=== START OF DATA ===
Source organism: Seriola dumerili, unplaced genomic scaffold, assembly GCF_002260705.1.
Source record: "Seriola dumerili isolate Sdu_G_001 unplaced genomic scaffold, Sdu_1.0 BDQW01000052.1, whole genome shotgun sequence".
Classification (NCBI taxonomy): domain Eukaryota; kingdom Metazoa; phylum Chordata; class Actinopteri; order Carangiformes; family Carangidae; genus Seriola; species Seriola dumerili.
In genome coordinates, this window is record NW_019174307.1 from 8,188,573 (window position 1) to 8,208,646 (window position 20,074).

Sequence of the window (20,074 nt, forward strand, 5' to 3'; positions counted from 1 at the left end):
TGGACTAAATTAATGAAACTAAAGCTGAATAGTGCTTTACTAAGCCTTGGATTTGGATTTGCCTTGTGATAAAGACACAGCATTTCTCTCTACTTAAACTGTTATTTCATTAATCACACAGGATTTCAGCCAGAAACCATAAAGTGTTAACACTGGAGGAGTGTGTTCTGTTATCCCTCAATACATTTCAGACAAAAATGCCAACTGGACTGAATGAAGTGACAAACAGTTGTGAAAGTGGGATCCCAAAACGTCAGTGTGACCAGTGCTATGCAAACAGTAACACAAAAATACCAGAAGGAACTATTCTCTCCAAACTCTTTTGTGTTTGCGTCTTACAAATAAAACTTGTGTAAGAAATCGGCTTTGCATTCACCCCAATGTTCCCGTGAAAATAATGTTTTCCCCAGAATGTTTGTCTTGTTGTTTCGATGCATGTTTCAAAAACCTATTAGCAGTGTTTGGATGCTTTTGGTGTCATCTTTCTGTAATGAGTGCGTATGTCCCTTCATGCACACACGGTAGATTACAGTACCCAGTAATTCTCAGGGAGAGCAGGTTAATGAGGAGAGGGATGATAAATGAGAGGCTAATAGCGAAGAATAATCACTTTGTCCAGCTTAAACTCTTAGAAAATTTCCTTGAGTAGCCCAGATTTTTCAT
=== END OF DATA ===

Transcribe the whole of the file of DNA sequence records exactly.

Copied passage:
Source organism: Seriola dumerili, unplaced genomic scaffold, assembly GCF_002260705.1.
Source record: "Seriola dumerili isolate Sdu_G_001 unplaced genomic scaffold, Sdu_1.0 BDQW01000052.1, whole genome shotgun sequence".
Classification (NCBI taxonomy): domain Eukaryota; kingdom Metazoa; phylum Chordata; class Actinopteri; order Carangiformes; family Carangidae; genus Seriola; species Seriola dumerili.
In genome coordinates, this window is record NW_019174307.1 from 8,188,573 (window position 1) to 8,208,646 (window position 20,074).

Sequence of the window (20,074 nt, forward strand, 5' to 3'; positions counted from 1 at the left end):
TGGACTAAATTAATGAAACTAAAGCTGAATAGTGCTTTACTAAGCCTTGGATTTGGATTTGCCTTGTGATAAAGACACAGCATTTCTCTCTACTTAAACTGTTATTTCATTAATCACACAGGATTTCAGCCAGAAACCATAAAGTGTTAACACTGGAGGAGTGTGTTCTGTTATCCCTCAATACATTTCAGACAAAAATGCCAACTGGACTGAATGAAGTGACAAACAGTTGTGAAAGTGGGATCCCAAAACGTCAGTGTGACCAGTGCTATGCAAACAGTAACACAAAAATACCAGAAGGAACTATTCTCTCCAAACTCTTTTGTGTTTGCGTCTTACAAATAAAACTTGTGTAAGAAATCGGCTTTGCATTCACCCCAATGTTCCCGTGAAAATAATGTTTTCCCCAGAATGTTTGTCTTGTTGTTTCGATGCATGTTTCAAAAACCTATTAGCAGTGTTTGGATGCTTTTGGTGTCATCTTTCTGTAATGAGTGCGTATGTCCCTTCATGCACACACGGTAGATTACAGTACCCAGTAATTCTCAGGGAGAGCAGGTTAATGAGGAGAGGGATGATAAATGAGAGGCTAATAGCGAAGAATAATCACTTTGTCCAGCTTAAACTCTTAGAAAATTTCCTTGAGTAGCCCAGATTTTTCAT